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Toilet Paper, Glow Sticks, and Multiplication: Study Shows How One Free After-School Club Can Help Reduce Math Anxiety

By Kate Stringer | March 30, 2018

Source: Johns Hopkins University

A wait list for math club is not something you often hear about.

But that’s not true for Laura Overdeck. She created an after-school math club called Crazy 8s, a free program that has been used in 5,000 schools and libraries to help elementary school students overcome their anxiety around math and gain confidence. The kits have students building bar charts out of crayons or geometric structures out of glow sticks.

Now, a new study from Johns Hopkins University shows that young students who participate in Crazy 8s experience less anxiety about math after the eight-week program than they did before.

“We’ve seen more and more that children’s emotional stance toward math affects their ability to perform in math,” said Lisa Feigenson, a Johns Hopkins professor of psychological and brain sciences, who co-authored the study. “If (students) are engaging in (math) just for fun, that has a real potential to change how children approach math.”

Kids create geometric patterns on the floor using glow sticks as part of Bedtime Math’s Crazy 8s club. (Photo credit: Bedtime Math)

The two-part study first surveyed 755 students already participating in the program, where they met for one hour every week for eight weeks. Distributed at the beginning and end of the program, the survey asked students how they felt doing math in front of other people. It also asked non-math questions like how students felt about spelling words, in order to control for varying levels of anxiety.

The results found that the anxiety levels of children in kindergarten through second grade dropped significantly, but the anxiety levels of third- through fifth-graders didn’t change.

But researchers also wanted to figure out how math anxiety might change for students who wouldn’t necessarily have chosen to participate in an after-school math club. So they also conducted a randomized control trial, assigning two groups of students from New Jersey and Maryland into an after-school math club (Crazy 8s) and an art club. They gathered the 652 students’ self-reported anxiety levels before they started their programs and after, and found that both the younger and older students’ anxiety significantly decreased — a trend that held for both boys and girls.

Source: Johns Hopkins University

While the program is not meant to teach students math, Feigenson said its power lies in helping students view math as fun. “Incorporating those lessons in the classroom may be potent,” she said.

Crazy 8s is a four-year-old program run by Bedtime Math, a nonprofit foundation based in Summit, New Jersey. Overdeck, the president and founder, created Bedtime Math in 2012 after parents started asking her to share some of the math problems she would give her children before bedtime to help increase their confidence in the subject. But when the same parents demanding an after-school math program, she started developing materials for Crazy 8s.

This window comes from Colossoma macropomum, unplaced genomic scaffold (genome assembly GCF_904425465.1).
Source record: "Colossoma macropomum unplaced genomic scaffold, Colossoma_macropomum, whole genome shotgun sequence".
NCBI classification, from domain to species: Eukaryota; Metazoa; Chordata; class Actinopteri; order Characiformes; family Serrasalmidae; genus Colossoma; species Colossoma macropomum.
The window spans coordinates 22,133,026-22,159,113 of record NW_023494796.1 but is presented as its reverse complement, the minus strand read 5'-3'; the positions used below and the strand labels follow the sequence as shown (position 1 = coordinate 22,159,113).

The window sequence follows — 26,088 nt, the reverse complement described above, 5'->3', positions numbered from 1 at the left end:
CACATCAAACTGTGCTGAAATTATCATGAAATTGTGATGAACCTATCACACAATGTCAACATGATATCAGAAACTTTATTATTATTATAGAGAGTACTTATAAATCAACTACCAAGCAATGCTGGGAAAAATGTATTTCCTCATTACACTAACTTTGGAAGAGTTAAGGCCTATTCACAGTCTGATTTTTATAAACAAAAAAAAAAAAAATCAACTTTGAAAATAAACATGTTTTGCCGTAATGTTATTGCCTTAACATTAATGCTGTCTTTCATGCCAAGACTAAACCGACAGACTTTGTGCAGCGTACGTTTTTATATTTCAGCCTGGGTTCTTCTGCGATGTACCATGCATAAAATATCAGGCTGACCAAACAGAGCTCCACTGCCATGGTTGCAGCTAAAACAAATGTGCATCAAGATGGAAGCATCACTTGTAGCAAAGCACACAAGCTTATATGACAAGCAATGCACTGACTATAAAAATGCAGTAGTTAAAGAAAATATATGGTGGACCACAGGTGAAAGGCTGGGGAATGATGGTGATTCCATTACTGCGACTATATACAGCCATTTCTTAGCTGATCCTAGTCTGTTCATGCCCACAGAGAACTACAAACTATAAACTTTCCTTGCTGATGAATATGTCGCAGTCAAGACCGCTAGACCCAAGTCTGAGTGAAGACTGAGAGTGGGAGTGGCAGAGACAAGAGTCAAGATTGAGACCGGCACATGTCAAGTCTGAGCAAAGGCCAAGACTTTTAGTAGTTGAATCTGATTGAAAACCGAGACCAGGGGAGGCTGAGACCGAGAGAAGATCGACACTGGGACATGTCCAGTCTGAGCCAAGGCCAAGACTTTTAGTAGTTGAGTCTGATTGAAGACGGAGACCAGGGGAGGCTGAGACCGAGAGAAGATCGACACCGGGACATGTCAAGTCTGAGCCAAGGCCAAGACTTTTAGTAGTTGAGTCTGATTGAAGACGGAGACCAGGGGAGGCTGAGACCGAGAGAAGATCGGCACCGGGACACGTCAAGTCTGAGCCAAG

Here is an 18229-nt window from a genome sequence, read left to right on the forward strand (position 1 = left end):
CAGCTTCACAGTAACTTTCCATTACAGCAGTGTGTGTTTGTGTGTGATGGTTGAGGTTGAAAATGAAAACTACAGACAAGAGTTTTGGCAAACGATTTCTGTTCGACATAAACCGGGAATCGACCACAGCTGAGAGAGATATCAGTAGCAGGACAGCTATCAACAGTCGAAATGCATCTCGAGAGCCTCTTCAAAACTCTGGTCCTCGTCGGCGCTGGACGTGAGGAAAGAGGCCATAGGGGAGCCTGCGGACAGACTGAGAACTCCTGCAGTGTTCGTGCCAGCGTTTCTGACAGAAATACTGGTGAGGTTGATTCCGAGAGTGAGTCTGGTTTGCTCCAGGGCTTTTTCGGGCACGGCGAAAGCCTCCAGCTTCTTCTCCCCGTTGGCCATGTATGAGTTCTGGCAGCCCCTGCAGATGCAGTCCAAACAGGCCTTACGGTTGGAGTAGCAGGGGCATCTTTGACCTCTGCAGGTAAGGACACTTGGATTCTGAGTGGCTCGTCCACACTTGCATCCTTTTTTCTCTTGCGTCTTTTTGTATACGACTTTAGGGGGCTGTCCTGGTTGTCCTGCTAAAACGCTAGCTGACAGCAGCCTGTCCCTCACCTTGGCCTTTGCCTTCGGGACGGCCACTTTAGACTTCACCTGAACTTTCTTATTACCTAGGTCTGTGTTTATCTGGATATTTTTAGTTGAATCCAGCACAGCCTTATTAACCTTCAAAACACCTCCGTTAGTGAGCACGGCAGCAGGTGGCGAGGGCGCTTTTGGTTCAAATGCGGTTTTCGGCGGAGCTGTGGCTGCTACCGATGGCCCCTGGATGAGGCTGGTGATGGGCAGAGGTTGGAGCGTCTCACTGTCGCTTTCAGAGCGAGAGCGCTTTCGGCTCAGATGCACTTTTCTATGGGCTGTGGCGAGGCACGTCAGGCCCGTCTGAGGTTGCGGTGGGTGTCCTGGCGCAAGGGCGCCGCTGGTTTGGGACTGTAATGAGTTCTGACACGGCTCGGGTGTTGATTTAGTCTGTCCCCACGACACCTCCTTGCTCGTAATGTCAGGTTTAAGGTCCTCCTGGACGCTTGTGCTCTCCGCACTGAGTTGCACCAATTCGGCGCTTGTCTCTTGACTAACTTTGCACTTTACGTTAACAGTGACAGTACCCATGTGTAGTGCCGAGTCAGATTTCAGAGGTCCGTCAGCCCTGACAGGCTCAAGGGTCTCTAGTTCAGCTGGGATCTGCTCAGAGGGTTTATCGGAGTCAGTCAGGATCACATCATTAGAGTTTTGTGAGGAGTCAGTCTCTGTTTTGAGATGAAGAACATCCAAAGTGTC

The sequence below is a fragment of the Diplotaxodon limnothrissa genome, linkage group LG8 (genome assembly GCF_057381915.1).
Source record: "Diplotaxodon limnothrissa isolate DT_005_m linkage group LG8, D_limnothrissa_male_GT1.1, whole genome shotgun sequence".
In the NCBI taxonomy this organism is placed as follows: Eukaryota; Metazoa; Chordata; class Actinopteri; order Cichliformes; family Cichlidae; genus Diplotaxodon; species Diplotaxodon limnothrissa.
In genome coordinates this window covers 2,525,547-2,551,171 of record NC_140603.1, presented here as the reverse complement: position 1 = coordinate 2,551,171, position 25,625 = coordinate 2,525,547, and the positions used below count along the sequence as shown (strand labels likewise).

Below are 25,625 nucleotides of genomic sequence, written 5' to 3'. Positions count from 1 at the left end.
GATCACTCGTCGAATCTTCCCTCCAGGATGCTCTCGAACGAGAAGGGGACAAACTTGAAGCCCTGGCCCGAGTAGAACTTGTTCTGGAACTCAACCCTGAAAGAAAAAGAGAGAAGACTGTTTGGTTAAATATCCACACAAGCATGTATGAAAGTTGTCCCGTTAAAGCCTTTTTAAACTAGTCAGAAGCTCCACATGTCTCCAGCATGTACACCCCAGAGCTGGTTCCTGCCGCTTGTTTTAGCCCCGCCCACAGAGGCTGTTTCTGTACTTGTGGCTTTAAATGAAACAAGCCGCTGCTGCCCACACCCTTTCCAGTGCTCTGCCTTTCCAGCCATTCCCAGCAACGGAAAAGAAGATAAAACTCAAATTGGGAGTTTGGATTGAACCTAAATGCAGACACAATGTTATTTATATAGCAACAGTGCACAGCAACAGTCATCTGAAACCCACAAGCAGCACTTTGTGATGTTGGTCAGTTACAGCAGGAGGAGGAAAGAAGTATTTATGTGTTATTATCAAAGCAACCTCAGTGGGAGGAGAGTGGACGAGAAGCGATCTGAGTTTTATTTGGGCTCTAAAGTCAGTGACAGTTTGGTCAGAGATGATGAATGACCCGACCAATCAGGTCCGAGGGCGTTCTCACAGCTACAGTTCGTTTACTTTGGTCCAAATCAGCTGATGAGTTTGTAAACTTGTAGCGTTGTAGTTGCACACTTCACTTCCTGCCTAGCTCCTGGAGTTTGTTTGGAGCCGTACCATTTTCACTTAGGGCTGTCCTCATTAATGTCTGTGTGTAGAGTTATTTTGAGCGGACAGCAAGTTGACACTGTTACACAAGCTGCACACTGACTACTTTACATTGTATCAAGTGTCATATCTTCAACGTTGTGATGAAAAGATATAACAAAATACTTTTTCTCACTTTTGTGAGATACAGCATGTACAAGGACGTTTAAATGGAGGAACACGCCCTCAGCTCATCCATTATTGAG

The program is free, funded by private donations to Bedtime Math and proceeds from Overdeck’s books on math. She estimates that 10,000 schools and libraries have participated since it began four years ago. Overdeck ships these clubs kits filled with materials for 12 to 16 students. The most popular game: the toilet paper Olympics, in which students calculate the length of a strip of toilet paper and then use it as a measuring tool for games like the shot put or long jump. They chart their team’s performance by counting the number of 4-inch toilet paper squares and converting into feet.

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It’s telling about the pervasiveness of math anxiety, Overdeck said, that she fields calls from all types of schools, from prestigious private schools like The Dalton School in New York City to rural public schools in Ohio, all asking for Crazy 8s kits. She said she thinks the culture around math anxiety arises from schools’ fast pace through the curriculum, which can leave students behind.

“It’s really heartbreaking,” Overdeck said. “We force everybody through math whether they’re getting it or not.”

Researchers have been looking at math anxiety for at least 60 years, according to a report published in Frontiers in Psychology. It defines the anxiety as a negative reaction toward math that has cascading effects, from tension to disruption of working memory to avoidance of math and math-related careers altogether.

Math anxiety can be passed on to children from teachers and parents who also have a negative attitude toward math, Feigenson said. That’s why Overdeck is hoping Crazy 8s can disrupt this vicious cycle.

“We’re trying to help parents who hate math raise kids who love math,” she said.

The study doesn’t show how the program affects math anxiety long-term, nor was it replicated to see if the effects were consistent, Feigenson said. She added that future analysis should examine how the program serves students across socioeconomic backgrounds.

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Overdeck is currently piloting a program in New Jersey elementary schools called Up the Ladder, which take some of the fun components from Crazy 8s and matches them to state standards, so schools can incorporate them into lesson plans.

The study was funded by a grant from the Overdeck Family Foundation, where Overdeck is the chair and her husband, John, is the president. Overdeck also sits on the board of the Johns Hopkins Center for Talented Youth.

Correction: The number of schools and libraries that operate Crazy 8s math clubs is 5,000.

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